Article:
TOKYO (AP) -- Global shares were mixed in muted trading Tuesday as investors tried to digest a slew of economic data and awaited moves by the U.S. Federal Reserve.
France's CAC 40 fell 0.1% in early trading to 7,363.24. Germany's DAX added nearly 0.1% to 15,659.63. Britain's FTSE 100 edged up less than 0.1% to 7,931.95. U.S. shares were set to drift higher with Dow futures up nearly 0.1% at 33,470.00. S&P 500 futures rose 0.1% to 4,057.75.
Japan's benchmark Nikkei 225 rose 0.3% to finish at 28,309.16. Australia's S&P/ASX 200 gained 0.5% to 7,364.70. South Korea's Kospi added less than 0.1% to 2,463.35. Hong Kong's Hang Seng lost earlier gains to finish down 0.3% at 20,534.48, while the Shanghai Composite slipped 1.1% to 3,285.10. Oil prices and currencies were little changed.
The Reserve Bank of Australia decided to raise its key rate, cash rate target, by 0.25 of a percentage point to 3.6%. It said that although global inflation remains high, inflation in Australia is starting to subside. The hike was expected.
"Asian equities were flat on Tuesday as traders weighed the impact of economic data and awaited key events that could impact equity markets in the coming days," said Anderson Alves at ActivTrades.
The stock market has found some footing over the last week after a swift rise at the start of the year gave way to a sharp tumble. Driving the movements are high inflation and expectations of what the Federal Reserve will do about it.
Early in the year, stocks rallied and bond yields eased as hopes rose that cooling inflation would get the Fed to take it easier in its hikes in interest rates. Then, stronger-than-expected reports on the economy raised worries that inflation was not cooling as smoothly as hoped.
While that calmed worries that a recession is looming, it also forced Wall Street to raise its forecasts for how high the Fed will take interest rates. Higher rates can drive down inflation, but also hurt prices for stocks and other investments and can create a recession in the future.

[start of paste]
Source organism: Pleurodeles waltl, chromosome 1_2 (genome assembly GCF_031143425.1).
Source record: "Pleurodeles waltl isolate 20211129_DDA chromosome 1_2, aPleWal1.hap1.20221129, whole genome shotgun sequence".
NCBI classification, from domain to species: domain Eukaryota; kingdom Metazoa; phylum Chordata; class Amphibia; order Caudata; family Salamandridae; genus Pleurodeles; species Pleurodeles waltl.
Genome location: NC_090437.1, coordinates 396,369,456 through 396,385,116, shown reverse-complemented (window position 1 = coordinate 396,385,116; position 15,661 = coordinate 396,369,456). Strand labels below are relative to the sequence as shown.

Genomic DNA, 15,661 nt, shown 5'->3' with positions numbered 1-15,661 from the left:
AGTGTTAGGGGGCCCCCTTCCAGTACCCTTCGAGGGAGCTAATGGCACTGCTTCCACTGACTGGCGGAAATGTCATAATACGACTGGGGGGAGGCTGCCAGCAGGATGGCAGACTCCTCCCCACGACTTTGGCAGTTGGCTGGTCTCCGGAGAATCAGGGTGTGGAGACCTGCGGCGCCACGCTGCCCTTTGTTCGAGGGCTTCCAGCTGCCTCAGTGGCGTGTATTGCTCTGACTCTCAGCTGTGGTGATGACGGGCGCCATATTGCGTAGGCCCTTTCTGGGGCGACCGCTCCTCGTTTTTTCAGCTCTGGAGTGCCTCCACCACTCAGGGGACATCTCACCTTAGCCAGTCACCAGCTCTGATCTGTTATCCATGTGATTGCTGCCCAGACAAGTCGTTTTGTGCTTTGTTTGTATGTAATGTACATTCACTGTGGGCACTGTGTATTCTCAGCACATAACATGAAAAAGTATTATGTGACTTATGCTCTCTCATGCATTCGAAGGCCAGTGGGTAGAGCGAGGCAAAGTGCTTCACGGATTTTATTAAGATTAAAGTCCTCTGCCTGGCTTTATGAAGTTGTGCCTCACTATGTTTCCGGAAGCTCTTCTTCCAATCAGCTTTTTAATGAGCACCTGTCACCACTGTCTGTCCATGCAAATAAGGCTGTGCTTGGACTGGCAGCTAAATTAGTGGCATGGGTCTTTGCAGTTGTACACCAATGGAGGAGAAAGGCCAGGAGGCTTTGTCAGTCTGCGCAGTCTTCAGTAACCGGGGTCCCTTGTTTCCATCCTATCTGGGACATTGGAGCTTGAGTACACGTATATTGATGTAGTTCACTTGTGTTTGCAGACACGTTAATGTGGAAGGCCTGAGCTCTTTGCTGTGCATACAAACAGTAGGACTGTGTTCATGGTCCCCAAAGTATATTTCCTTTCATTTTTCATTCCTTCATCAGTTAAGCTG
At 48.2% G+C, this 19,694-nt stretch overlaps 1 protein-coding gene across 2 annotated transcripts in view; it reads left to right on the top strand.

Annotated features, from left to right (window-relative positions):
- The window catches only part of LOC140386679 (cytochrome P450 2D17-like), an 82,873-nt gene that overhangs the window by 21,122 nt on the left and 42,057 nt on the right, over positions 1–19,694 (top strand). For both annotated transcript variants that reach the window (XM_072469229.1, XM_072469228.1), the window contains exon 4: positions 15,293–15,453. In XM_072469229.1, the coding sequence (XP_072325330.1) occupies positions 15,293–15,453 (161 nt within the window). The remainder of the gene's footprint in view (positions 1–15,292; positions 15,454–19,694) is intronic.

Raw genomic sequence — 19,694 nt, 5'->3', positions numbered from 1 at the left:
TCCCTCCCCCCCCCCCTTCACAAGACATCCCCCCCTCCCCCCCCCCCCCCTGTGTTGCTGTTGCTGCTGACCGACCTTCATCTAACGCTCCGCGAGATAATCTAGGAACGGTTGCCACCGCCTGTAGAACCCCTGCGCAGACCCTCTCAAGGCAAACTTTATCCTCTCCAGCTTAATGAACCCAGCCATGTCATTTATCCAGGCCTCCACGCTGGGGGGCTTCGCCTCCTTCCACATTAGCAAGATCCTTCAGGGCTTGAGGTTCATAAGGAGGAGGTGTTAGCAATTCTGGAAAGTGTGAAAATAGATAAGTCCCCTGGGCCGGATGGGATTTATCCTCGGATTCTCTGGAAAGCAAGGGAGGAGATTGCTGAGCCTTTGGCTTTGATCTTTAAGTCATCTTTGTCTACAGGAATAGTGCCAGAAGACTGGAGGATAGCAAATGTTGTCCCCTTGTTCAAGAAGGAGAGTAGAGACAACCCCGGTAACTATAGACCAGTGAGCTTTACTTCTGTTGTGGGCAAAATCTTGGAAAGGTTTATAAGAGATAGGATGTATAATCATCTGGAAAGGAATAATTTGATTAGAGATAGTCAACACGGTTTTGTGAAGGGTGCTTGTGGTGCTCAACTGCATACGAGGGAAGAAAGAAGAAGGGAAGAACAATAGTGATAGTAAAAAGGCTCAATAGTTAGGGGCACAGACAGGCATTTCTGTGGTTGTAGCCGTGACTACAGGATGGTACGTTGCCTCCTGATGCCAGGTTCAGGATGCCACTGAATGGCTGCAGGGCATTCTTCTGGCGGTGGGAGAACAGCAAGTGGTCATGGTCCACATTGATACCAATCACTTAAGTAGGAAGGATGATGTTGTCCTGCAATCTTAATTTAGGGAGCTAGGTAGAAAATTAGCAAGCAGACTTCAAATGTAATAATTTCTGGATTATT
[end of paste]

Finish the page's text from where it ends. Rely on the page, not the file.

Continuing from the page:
Bigger action may be ahead later this week, with several potentially market-moving events on the calendar.
Fed Chair Jerome Powell will testify before Congress for two days beginning on Tuesday. Other Fed officials' comments recently have led to big swings in markets, as traders try to get ahead of the next moves by the Fed.
On Friday, the government will release its latest monthly jobs report. If the reading is stronger than expected, particularly if it shows a big gain in wages, it could shake Wall Street and force it to raise rate expectations even higher.
The Fed has been trying to cool growth in wages to remove pressure on inflation, which remains far above its 2% target, and blowout figures could cause it to get more aggressive about rates.
The Fed's next move on rates will arrive later this month. Besides Friday's jobs report, upcoming releases on inflation across the economy will likely also carry a lot of weight on the decision.
The Fed has pulled its key overnight rate to a range of 4.50% to 4.75%, up from virtually zero at the start of last year, in its fastest set of hikes in decades. Last month, it dialed down the size of its increases and highlighted progress being made in the battle to get inflation lower.
But that was before last month's hotter-than-expected data on inflation and other measures of the economy. Wall Street now is bracing for at least three more hikes and the possibility the Fed could also ratchet the size of the increases back up.
In energy trading, benchmark U.S. crude fell 2 cents to $80.44 a barrel in electronic trading on the New York Mercantile Exchange. Brent crude, the international standard, lost 1 cent to $86.17 a barrel.
In currency trading, the U.S. dollar declined to 135.81 yen from 135.93 yen. The euro cost $1.0676, down from $1.0685.